Urushiol volatilizes when burned, and human exposure to T. diversilobum smoke is extremely hazardous, from wildfires, controlled burns, or disposal fires.[4] The smoke can poison people who thought they were immune.[4] Branches used to toast food over campfires can cause reactions internally and externally.

Urushiol is also found in the skin of mangos, posing a danger to people sensitized to T. diversilobum when eating the fruit while it is still in the rind.[19][20]





Californian Native Americans used the plant's stems and shoots to make baskets, the sap to cure ringworm, and as a poultice of fresh leaves applied to rattlesnake bites.[21] The juice or soot was used as a black dye for sedge basket elements, tattoos, and skin darkening.[21][22]

An infusion of dried roots, or buds eaten in the spring, were taken by some native peoples[which?] for an immunity from the plant poisons.[21]

Chumash peoples used T. diversilobum sap to remove warts, corns, and calluses; to cauterize sores; and to stop bleeding.[21] They drank a decoction made from the roots to treat dysentery.[23]



Toxicodendron diversilobum can be a carefully situated component in wildlife gardens, habitat gardens, and natural landscaping.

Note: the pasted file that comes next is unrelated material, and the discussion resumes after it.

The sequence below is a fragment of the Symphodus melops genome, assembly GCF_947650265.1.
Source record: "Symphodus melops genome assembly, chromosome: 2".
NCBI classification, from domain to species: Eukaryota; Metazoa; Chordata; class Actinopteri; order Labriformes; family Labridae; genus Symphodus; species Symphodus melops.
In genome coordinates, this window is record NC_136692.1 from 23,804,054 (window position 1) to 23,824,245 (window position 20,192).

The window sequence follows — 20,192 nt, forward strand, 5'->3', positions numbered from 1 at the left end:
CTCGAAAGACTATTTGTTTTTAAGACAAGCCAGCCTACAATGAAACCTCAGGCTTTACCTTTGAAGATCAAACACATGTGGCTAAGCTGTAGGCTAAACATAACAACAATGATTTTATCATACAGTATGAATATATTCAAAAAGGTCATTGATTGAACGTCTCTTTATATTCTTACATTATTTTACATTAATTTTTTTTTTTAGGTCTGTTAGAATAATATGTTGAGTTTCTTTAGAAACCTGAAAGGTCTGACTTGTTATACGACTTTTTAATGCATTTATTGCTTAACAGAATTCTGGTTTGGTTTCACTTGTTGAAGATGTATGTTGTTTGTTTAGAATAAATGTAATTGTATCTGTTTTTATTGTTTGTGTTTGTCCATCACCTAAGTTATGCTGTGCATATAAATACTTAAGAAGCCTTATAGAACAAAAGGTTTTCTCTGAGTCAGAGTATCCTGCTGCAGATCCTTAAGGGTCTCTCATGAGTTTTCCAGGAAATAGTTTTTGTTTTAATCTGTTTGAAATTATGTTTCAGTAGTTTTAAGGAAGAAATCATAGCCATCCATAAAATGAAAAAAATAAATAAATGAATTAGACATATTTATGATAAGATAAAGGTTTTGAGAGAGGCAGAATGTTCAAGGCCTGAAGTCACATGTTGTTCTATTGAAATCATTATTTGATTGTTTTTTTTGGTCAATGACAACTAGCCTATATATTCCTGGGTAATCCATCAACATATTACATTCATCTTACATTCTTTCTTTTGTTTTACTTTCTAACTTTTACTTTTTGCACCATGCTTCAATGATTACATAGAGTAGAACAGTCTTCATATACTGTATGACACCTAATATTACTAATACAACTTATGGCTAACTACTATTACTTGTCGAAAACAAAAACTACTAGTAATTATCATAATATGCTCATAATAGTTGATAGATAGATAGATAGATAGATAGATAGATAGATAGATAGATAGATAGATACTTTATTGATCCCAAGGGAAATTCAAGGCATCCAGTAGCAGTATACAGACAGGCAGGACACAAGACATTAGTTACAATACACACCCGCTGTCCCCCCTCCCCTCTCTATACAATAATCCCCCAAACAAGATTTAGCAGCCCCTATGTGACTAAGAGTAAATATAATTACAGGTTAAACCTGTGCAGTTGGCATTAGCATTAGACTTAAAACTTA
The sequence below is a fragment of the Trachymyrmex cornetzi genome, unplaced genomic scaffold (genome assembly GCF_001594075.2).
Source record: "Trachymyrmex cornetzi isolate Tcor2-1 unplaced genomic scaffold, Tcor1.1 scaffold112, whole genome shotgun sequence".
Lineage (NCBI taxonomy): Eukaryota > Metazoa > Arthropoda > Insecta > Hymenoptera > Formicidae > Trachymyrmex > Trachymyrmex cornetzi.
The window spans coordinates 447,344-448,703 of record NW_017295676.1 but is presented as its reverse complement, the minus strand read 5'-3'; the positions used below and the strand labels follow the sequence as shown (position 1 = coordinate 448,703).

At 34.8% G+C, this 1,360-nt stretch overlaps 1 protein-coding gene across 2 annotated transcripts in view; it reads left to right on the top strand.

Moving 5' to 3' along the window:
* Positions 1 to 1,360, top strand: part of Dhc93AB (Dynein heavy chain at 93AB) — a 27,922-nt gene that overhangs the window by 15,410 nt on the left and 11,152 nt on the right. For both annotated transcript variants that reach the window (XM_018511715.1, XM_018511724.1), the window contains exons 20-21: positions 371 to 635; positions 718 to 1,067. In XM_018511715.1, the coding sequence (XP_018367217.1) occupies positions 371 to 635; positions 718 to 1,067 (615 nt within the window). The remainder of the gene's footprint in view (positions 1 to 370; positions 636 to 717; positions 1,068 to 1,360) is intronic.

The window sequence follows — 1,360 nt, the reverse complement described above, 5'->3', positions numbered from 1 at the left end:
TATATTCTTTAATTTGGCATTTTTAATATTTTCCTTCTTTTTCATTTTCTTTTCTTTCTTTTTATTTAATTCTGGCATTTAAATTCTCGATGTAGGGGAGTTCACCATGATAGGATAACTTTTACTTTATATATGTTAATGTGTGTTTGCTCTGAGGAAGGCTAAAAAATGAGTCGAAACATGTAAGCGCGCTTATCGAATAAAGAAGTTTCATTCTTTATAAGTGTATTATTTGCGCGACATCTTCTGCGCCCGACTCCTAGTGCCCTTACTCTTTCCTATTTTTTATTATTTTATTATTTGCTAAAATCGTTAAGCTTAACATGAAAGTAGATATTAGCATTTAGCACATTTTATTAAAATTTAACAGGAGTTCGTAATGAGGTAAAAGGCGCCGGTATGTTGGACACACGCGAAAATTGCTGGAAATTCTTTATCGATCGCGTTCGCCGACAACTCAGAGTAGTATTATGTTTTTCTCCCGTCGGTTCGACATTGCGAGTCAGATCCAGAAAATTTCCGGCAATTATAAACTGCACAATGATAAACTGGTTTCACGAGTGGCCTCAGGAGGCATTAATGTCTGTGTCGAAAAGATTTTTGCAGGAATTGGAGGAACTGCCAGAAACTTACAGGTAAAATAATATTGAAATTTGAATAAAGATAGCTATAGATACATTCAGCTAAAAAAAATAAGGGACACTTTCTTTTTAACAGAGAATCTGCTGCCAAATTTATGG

The plant is used in habitat restoration projects.[4] It can be early stage succession where woodlands have been burned or removed, serving as a nurse plant for other species.

See also



  1. ^ USDA, NRCS (n.d.). "Toxicodendron diversilobum". The PLANTS Database (plants.usda.gov). Greensboro, North Carolina: National Plant Data Team. Retrieved 11 December 2015.
  2. ^ a b c d C. Michael Hogan (2008); "Western poison-oak: Toxicodendron diversilobum" Archived 2009-07-21 at the Wayback Machine, GlobalTwitcher, ed. Nicklas Strömberg
  3. ^ iNaturalist: Toxicodendron diversilobum
  4. ^ a b c d e f g h i j k l U.S. Forest Service: Toxicodendron diversilobum
  5. ^ Integrated Taxonomic Information System (ITIS): Toxicodendron diversilobum (Western Poison-oak) - Overview
  6. ^ a b c Jepson
  7. ^ John Thomas Howell, Frank Almeda, Wilma Follette & Catherine Best (2007). Marin Flora. California Academy of Sciences; California Native Plant Society. p. 264. ISBN 978-0940228702.{{cite book}}: CS1 maint: multiple names: authors list (link)
  8. ^ Roots of native names, by Ron Sullivan, in the San Francisco Chronicle; published December 7, 2002; retrieved June 20, 2017
  9. ^ USDA, NRCS (n.d.). "Toxicodendron diversilobum". The PLANTS Database (plants.usda.gov). Greensboro, North Carolina: National Plant Data Team. Retrieved 2013-09-20.
  10. ^ Calflora
  11. ^ UC Integrated Pest Management Weed Photo Gallery and information (profile of this plant as an agricultural weed).